Cyprus exits euro-bailout programme

Cyprus exits euro-bailout programme

Nicosia, March 7, 2016/ Independent Balkan News Agency

By Kyriacos Kyriacou

A Eurogroup meeting set to take place in Brussels on Monday afternoon is expected to mark Cyprus` exit from its three-year economic adjustment programme, which officially ends on March 31. Cyprus is the fourth country to complete an international bailout programme after Ireland, Spain and Portugal.

The small country managed to outperform its fiscal targets and to prove wrong gloomy predictions, Cyprus has used €7.5 billion from the total €10 billion granted to it in the context of its bail-out agreement. Finance Minister Harris Georgiades has said Cyprus will not be asking for a precautionary credit line.

According to Cyprus News Agency, Cyprus is the fourth euro area member state to exit its bailout following Ireland, Spain and Portugal. The island-state used €7.25 of the total €10 billion earmarked in the financial bailout.

However the exit is considered as “dirty” in the Brussels jargon, as the ninth review was left pending, as Cyprus did not finalise the last prior action, that is, the corporization of the island’s state-owned telecom company, Cyta, a step towards privatizaion.

Beating every projection

In the three years of the programme`s implementation, Cyprus achieved in proving wrong the Troika`s (the EC, ECB and the IMF) initial doomsday projections and has consistently outperformed its fiscal targets quarter by quarter.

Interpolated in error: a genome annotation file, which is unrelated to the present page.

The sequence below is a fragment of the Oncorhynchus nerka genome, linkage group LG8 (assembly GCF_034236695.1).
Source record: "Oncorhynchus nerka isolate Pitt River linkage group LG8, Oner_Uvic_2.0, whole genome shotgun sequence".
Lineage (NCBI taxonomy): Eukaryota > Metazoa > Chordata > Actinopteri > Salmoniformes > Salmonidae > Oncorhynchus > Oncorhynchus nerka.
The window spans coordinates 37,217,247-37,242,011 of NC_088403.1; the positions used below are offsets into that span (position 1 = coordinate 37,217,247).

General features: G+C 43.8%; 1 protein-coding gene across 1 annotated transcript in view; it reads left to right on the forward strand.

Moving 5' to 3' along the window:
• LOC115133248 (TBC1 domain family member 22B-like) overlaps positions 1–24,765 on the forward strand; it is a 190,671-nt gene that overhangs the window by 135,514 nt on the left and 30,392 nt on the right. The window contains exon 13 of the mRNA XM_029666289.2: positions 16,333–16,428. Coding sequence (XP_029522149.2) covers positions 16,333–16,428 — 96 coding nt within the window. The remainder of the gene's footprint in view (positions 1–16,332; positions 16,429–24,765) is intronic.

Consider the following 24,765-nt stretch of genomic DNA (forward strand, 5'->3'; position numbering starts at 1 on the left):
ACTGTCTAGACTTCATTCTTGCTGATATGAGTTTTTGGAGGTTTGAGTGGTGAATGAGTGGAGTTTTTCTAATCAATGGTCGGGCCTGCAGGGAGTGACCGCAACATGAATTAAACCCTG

Cyprus` lenders projected that the Cypriot economy would plunge off a cliff with a cumulative GDP reduction of 13% in 2013 and 2014. However the economy proved more resilient than originally anticipated with tourism, professional services sector and private consumption being the main drivers in containing the projected economic downturn.

The economy`s overperfomarnce in conjunction with the strict public expenditure reduction programme implemented by the island`s Finance Ministry beat spectacularly the Troika`s projection over the primary balance (the balance prior the interest rate payments), as primary surplus was achieved in just 2013, in the first year of the programme implementation and two years earlier.

The same applies for the budget balance, with Cyprus essentially exiting the excessive deficit procedure (the corrective arm of the euro area when a member-state deficit exceeds 3% of GDP) in 2014. Improved public finances assisted Cyprus to use €7.25 billion from the financial envelope of €10 billion which led to a much lower public debt.

Initially the Debt Sustainability Analysis carried by the EU Commission projected that the island`s public debt would peak in 2015 to 126% of GDP and would gradually decline to close to 100% in 2020. However Cyprus exits its programme with an actual debt in the region of 106%, 20 percentage points below the Troika projections.

According to the Finance Ministry`s latest estimates, the public debt is estimated to decline to 91% by 2020 (without accounting for privatizations an asset to bet swap between the government and the CBC). Debt dynamics improved also due to Eurostat`s revision of the EU member states national accounts in 2014.